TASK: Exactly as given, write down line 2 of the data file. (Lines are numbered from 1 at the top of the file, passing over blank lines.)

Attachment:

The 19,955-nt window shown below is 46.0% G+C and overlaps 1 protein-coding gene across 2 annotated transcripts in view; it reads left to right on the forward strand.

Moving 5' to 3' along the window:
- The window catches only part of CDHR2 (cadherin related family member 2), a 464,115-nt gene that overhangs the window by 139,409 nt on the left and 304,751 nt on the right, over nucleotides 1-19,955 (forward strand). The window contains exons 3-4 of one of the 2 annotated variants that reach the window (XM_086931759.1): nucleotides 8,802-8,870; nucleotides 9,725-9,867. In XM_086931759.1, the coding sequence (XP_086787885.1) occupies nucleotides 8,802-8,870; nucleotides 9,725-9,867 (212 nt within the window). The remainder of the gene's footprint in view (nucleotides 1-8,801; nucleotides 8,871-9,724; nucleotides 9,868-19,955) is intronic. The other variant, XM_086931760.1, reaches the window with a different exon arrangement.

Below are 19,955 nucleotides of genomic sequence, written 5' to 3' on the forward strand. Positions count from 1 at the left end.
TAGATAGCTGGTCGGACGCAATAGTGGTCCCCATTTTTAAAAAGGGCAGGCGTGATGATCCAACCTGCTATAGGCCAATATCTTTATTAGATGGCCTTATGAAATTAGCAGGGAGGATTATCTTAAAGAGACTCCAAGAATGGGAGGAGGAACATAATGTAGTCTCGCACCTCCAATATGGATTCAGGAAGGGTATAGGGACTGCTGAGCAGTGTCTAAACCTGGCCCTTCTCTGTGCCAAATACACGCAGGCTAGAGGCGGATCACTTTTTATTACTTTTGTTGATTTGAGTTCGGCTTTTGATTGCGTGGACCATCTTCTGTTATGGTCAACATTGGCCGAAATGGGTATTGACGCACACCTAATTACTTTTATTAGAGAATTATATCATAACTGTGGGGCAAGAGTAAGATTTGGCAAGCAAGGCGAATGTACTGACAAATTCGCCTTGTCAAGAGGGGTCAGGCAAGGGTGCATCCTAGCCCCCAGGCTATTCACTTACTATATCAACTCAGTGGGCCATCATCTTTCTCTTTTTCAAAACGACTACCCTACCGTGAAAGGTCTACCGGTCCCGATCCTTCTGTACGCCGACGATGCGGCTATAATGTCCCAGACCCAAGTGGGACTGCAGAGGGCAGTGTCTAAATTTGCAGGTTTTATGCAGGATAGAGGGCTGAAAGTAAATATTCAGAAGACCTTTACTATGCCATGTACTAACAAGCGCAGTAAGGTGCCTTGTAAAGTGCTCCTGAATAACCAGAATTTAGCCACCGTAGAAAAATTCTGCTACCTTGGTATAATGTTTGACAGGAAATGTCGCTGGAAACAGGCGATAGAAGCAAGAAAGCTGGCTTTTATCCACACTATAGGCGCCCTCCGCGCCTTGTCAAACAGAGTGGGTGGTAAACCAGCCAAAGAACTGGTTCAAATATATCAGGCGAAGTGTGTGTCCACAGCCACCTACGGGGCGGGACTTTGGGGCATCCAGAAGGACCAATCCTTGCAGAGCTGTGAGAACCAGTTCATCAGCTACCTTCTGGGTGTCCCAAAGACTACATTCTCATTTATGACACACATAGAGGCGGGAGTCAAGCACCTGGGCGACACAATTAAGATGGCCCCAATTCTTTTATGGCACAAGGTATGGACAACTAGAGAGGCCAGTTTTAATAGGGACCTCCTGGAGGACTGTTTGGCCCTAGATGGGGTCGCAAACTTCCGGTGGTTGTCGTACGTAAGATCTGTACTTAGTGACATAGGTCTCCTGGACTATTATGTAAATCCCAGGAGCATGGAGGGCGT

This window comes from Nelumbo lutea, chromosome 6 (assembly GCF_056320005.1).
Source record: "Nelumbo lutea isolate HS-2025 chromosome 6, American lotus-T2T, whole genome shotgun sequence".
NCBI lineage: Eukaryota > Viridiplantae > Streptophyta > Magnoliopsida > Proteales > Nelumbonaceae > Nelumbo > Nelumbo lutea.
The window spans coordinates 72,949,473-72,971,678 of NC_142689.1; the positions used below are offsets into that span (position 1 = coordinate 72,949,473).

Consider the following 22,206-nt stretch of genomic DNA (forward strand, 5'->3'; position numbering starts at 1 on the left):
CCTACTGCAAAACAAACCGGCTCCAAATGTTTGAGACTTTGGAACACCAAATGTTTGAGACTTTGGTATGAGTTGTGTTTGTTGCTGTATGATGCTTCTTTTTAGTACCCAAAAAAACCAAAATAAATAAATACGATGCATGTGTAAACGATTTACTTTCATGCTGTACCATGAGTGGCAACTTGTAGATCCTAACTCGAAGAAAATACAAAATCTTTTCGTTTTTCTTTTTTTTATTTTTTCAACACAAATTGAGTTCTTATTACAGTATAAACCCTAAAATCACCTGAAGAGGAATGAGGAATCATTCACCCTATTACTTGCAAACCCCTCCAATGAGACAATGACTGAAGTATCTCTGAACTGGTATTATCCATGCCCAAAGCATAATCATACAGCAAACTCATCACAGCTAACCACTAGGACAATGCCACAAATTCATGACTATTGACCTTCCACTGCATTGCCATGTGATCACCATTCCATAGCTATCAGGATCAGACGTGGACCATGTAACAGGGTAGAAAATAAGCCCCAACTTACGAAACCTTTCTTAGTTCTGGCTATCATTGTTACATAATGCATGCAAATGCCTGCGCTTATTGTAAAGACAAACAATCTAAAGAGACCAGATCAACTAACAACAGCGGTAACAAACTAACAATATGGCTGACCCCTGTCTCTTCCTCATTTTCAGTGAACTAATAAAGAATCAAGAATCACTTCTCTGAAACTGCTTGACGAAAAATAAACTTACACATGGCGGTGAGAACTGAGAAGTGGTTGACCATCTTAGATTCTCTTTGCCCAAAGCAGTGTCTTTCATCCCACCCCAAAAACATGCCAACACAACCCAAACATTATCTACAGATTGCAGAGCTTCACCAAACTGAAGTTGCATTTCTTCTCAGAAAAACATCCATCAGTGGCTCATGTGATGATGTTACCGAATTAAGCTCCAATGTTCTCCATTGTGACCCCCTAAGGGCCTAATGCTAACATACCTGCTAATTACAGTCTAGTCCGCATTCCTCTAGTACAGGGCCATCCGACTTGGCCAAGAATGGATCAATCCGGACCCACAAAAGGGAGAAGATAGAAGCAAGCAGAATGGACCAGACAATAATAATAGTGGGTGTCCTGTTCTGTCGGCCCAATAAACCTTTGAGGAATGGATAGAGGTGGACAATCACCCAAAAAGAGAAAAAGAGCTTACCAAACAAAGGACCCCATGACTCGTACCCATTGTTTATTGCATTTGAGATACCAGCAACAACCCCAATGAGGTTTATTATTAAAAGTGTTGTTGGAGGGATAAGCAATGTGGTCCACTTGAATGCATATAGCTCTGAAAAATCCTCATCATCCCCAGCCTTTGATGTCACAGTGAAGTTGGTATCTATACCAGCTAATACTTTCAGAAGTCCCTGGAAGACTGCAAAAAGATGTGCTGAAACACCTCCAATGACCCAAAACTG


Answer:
Moving 5' to 3' along the window: